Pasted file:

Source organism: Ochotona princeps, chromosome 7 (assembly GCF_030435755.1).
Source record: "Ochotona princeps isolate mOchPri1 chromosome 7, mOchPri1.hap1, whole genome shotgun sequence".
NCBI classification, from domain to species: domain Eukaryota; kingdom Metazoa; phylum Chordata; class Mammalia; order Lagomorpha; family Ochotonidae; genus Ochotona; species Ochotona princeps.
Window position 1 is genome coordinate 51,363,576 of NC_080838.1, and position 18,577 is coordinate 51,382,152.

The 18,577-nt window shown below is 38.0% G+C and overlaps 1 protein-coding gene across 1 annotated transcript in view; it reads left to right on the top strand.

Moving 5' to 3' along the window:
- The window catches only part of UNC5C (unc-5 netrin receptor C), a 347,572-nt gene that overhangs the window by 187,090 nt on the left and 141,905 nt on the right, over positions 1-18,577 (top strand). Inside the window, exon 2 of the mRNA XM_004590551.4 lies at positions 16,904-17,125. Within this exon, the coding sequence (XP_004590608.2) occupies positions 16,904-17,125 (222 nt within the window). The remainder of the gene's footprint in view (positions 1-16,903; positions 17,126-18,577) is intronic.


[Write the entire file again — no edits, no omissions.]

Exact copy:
Source organism: Ochotona princeps, chromosome 7 (assembly GCF_030435755.1).
Source record: "Ochotona princeps isolate mOchPri1 chromosome 7, mOchPri1.hap1, whole genome shotgun sequence".
NCBI classification, from domain to species: domain Eukaryota; kingdom Metazoa; phylum Chordata; class Mammalia; order Lagomorpha; family Ochotonidae; genus Ochotona; species Ochotona princeps.
Window position 1 is genome coordinate 51,363,576 of NC_080838.1, and position 18,577 is coordinate 51,382,152.

The 18,577-nt window shown below is 38.0% G+C and overlaps 1 protein-coding gene across 1 annotated transcript in view; it reads left to right on the top strand.

Moving 5' to 3' along the window:
- The window catches only part of UNC5C (unc-5 netrin receptor C), a 347,572-nt gene that overhangs the window by 187,090 nt on the left and 141,905 nt on the right, over positions 1-18,577 (top strand). Inside the window, exon 2 of the mRNA XM_004590551.4 lies at positions 16,904-17,125. Within this exon, the coding sequence (XP_004590608.2) occupies positions 16,904-17,125 (222 nt within the window). The remainder of the gene's footprint in view (positions 1-16,903; positions 17,126-18,577) is intronic.